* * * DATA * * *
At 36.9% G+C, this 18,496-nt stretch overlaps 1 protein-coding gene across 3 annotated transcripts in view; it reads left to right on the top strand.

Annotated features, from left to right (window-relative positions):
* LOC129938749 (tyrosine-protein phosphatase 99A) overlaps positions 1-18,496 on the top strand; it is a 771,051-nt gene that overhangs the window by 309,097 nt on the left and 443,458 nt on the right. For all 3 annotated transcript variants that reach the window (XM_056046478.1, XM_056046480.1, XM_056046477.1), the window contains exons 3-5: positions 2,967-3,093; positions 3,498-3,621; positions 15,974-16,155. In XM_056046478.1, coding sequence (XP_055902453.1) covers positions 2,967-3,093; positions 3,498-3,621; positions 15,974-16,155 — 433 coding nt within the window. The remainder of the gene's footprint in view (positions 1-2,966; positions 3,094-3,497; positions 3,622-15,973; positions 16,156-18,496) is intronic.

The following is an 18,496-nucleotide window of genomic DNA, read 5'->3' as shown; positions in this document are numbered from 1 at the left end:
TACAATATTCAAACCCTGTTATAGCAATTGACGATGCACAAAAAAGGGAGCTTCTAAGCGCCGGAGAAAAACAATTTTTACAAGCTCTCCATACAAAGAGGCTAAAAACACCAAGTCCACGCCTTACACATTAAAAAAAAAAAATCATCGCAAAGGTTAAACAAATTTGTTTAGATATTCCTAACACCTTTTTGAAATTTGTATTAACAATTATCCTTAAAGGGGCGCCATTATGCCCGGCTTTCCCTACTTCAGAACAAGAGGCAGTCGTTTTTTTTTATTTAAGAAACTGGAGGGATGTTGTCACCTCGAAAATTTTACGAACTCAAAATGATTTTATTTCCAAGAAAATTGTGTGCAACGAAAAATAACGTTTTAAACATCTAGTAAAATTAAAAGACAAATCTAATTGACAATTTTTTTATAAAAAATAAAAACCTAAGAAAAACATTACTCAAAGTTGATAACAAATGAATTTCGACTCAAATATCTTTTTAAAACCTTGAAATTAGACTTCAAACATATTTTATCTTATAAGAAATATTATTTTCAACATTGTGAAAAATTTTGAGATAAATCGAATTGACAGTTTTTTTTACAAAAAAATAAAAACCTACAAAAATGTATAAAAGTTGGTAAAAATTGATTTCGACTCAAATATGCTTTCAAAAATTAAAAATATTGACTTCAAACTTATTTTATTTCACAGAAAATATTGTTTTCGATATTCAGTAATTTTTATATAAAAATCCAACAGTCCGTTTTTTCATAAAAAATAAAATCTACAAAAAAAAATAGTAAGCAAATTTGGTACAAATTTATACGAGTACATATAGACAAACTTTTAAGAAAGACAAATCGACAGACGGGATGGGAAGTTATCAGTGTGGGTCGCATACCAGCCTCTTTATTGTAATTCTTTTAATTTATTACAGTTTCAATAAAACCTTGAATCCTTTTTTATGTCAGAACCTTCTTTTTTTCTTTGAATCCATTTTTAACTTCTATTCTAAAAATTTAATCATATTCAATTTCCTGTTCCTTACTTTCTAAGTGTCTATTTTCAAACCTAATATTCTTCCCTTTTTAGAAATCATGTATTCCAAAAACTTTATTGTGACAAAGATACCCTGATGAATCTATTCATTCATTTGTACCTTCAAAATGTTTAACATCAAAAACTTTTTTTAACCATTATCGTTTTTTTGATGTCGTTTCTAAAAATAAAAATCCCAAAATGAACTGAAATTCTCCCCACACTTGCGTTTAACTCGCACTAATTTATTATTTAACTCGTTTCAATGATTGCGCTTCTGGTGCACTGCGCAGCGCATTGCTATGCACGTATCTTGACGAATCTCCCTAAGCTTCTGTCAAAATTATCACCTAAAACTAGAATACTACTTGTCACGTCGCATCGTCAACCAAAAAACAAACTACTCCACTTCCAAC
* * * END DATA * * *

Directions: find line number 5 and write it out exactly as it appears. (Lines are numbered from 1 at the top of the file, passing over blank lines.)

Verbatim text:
TACAATATTCAAACCCTGTTATAGCAATTGACGATGCACAAAAAAGGGAGCTTCTAAGCGCCGGAGAAAAACAATTTTTACAAGCTCTCCATACAAAGAGGCTAAAAACACCAAGTCCACGCCTTACACATTAAAAAAAAAAAATCATCGCAAAGGTTAAACAAATTTGTTTAGATATTCCTAACACCTTTTTGAAATTTGTATTAACAATTATCCTTAAAGGGGCGCCATTATGCCCGGCTTTCCCTACTTCAGAACAAGAGGCAGTCGTTTTTTTTTATTTAAGAAACTGGAGGGATGTTGTCACCTCGAAAATTTTACGAACTCAAAATGATTTTATTTCCAAGAAAATTGTGTGCAACGAAAAATAACGTTTTAAACATCTAGTAAAATTAAAAGACAAATCTAATTGACAATTTTTTTATAAAAAATAAAAACCTAAGAAAAACATTACTCAAAGTTGATAACAAATGAATTTCGACTCAAATATCTTTTTAAAACCTTGAAATTAGACTTCAAACATATTTTATCTTATAAGAAATATTATTTTCAACATTGTGAAAAATTTTGAGATAAATCGAATTGACAGTTTTTTTTACAAAAAAATAAAAACCTACAAAAATGTATAAAAGTTGGTAAAAATTGATTTCGACTCAAATATGCTTTCAAAAATTAAAAATATTGACTTCAAACTTATTTTATTTCACAGAAAATATTGTTTTCGATATTCAGTAATTTTTATATAAAAATCCAACAGTCCGTTTTTTCATAAAAAATAAAATCTACAAAAAAAAATAGTAAGCAAATTTGGTACAAATTTATACGAGTACATATAGACAAACTTTTAAGAAAGACAAATCGACAGACGGGATGGGAAGTTATCAGTGTGGGTCGCATACCAGCCTCTTTATTGTAATTCTTTTAATTTATTACAGTTTCAATAAAACCTTGAATCCTTTTTTATGTCAGAACCTTCTTTTTTTCTTTGAATCCATTTTTAACTTCTATTCTAAAAATTTAATCATATTCAATTTCCTGTTCCTTACTTTCTAAGTGTCTATTTTCAAACCTAATATTCTTCCCTTTTTAGAAATCATGTATTCCAAAAACTTTATTGTGACAAAGATACCCTGATGAATCTATTCATTCATTTGTACCTTCAAAATGTTTAACATCAAAAACTTTTTTTAACCATTATCGTTTTTTTGATGTCGTTTCTAAAAATAAAAATCCCAAAATGAACTGAAATTCTCCCCACACTTGCGTTTAACTCGCACTAATTTATTATTTAACTCGTTTCAATGATTGCGCTTCTGGTGCACTGCGCAGCGCATTGCTATGCACGTATCTTGACGAATCTCCCTAAGCTTCTGTCAAAATTATCACCTAAAACTAGAATACTACTTGTCACGTCGCATCGTCAACCAAAAAACAAACTACTCCACTTCCAAC